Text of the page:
Handbook of Professional Ethics for Psychologists: Issues, Questions, and Controversies

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William O'Donohue, Kyle E. Ferguson
SAGE, Jan 23, 2003 - Psychology - 474 pages
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The Handbook of Professional Ethics for Psychologists considers the compatibility of science and morality. Challenging readers to question the fundamental philosophical values of professional psychology, the editors and contributors inspire the ethical impulse and encourage active moral leadership.

An essential reference for professional and academic psychologists and counselors, the Handbook of Professional Ethics for Psychologists is also an exceptional primary or supplementary reader for graduate students enrolled in courses on Ethics in Psychology and Ethics and Professional Concerns and for anyone considering the compatibility of science and morality.

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From what I have read so far this "Handbook of Professional Ethics for Psychologists" is bang on.
I realize this handbook is directed at psychologists, but it should also apply to psychiatrist as
I'm in the middle of researching ethics for psychiatrist. We are involved in a case in Canada where a provincial Health Review Board has asked the College of Physicians & Surgeons in that province to provide them with the "ethics and guidelines" that psychiatrist must follow regarding a case currently in front of them.
The response from the "College" provided no information other than state that "the information can be found on the College's web site".
There is very little information found on the topic of ethics in psychiatry in Canada regarding "Involuntary committals", as for information on their web site, we came up blank.
Everything we have researched points back to Section 1 of the Canadian Charter of Rights and Freedoms Act which would allow physicians/psychiatrist and governments to override the detainees Charter Rights in certain situations when clearly justified, but Section 1 also clearly states that denying detainees their rights can only be done when demonstrably justified in a free and democratic society.
In the case we are involved with, the "College" hasn't "demonstrably justified" the actions of the physicians and psychiatrist in this case.
So hats off to the author(s) and researcher(s) and editor(s) for all of their hard work in putting this very informative "Handbook" together. You certainly have been "pushing beyond the comfort zones", job well done!
Gordon W. Stewart Director PSWA Canada
Pacific South Western Advocates
Victoria, B.C. Canada


Philosophical Foundations of Professional Ethics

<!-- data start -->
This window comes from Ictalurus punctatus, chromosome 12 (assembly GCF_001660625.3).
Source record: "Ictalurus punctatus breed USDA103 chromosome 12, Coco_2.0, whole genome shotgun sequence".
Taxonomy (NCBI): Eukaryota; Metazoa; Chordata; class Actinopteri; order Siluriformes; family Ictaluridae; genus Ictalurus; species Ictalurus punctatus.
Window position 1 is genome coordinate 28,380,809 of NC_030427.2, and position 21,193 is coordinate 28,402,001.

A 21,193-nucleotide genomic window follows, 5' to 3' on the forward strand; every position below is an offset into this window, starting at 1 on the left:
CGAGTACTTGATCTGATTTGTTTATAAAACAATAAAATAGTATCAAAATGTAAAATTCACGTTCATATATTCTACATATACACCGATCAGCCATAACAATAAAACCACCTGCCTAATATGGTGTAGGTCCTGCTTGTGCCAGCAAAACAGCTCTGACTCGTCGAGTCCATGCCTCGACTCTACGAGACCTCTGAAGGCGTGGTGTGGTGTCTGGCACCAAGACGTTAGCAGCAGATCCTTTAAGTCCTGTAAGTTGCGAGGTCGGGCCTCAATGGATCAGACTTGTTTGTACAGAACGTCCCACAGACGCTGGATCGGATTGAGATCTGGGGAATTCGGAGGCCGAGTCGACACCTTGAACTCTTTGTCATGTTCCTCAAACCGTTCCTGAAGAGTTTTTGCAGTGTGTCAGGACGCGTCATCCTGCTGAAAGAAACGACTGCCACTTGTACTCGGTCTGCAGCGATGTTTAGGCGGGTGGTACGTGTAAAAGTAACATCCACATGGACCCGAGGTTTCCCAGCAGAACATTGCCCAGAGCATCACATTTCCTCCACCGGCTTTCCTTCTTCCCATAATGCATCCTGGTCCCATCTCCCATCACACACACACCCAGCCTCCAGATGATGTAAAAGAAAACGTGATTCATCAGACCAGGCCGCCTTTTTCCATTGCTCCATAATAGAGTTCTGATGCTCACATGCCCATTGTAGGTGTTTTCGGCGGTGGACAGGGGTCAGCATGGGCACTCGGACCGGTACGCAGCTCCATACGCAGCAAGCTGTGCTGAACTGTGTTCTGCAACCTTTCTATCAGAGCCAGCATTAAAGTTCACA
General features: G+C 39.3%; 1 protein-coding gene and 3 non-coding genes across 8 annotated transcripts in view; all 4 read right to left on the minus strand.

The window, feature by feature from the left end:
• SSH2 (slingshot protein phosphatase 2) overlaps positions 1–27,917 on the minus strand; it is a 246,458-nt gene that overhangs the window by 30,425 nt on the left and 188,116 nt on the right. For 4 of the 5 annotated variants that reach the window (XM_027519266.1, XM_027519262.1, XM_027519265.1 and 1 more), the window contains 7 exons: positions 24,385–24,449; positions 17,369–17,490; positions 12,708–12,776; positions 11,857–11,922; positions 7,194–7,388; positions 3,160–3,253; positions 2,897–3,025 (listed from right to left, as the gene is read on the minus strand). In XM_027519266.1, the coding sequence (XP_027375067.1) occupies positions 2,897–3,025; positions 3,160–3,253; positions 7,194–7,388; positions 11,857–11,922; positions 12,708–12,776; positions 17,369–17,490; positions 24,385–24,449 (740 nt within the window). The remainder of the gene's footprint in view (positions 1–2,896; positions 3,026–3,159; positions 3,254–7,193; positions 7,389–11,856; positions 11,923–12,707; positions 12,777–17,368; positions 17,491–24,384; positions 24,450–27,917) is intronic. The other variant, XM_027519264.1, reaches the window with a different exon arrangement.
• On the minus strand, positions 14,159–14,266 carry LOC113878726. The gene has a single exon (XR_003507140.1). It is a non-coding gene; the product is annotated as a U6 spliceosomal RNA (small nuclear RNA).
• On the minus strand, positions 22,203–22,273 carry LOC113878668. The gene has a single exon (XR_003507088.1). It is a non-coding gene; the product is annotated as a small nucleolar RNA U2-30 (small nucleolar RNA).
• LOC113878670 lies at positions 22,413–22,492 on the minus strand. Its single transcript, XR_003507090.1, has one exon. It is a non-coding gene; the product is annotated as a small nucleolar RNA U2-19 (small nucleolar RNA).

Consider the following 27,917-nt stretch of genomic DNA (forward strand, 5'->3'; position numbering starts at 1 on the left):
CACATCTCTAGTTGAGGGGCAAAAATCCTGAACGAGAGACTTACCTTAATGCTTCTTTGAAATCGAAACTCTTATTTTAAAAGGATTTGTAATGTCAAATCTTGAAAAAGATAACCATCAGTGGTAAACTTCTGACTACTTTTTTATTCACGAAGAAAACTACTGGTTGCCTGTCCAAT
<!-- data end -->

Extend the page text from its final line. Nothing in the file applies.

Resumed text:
Beyond the Code
Ethical Principles of the Psychology
Ethics and the Allocation of Healthcare
Fees and Financial Arrangements
The Termination and Referral of Clients
Ethical Principles of the Psychology
Confidentiality in Psychotherapy and Related Contexts
Ethical Principles of the Psychology Profession
Sexual Orientation and Professional Ethics
Ethical Issues for Psychologists Working
Ethical Principles of Correctional Psychology
The Central Role of Informed Consent
Ethical Principles and Practice
Ethics and the School Psychologist

Ethics of Multiple and Overlapping Relationships
Ideals and Realities in the Development
Seven Sins of Misdirection? Ethical Controversies
Confronting Ethical Issues in the Use of Animals
Ethical Considerations in Psychological Assessment
Issues in the Ethical Treatment of Older Adults
Author Index
About the Editors

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About the author (2003)

William T. O’Donohue is a licensed clinical psychologist, professor of psychology and adjunct professor in the Department of Philosophy at University of Nevada, Reno, and a faculty member of the National Judicial College. He is widely recognized in the field for his proposed innovations in mental health service delivery, in treatment design and evaluation, and in knowledge of empirically supported cognitive behavioral therapies. He is a member of the Association for the Advancement for Behavior Therapy and served on the Board of Directors of this organization. Dr. O’Donohue has published over 50 books and 150 articles in scholarly journals and book chapters. For the past 14 years, he has been director of a free clinic that treats children who have been sexually abused and adults who have been sexually assaulted.

Kyle E. Ferguson is pursuing his Ph.D. in psychology at the University of Nevada, Reno. He received a master's degree in behavior analysis from Southern Illinois University and a bachelor's degree from the University of Alberta. He coauthored a previous book, Working Through Anger, and two manuals, Working Through Anger: Therapist's Manual and A Practitioner's Guide to Behavioral-Medical Interventions. He coauthored the recent Sage book, The Psychology of B.F. Skinner (2001) with William O'Donohue.

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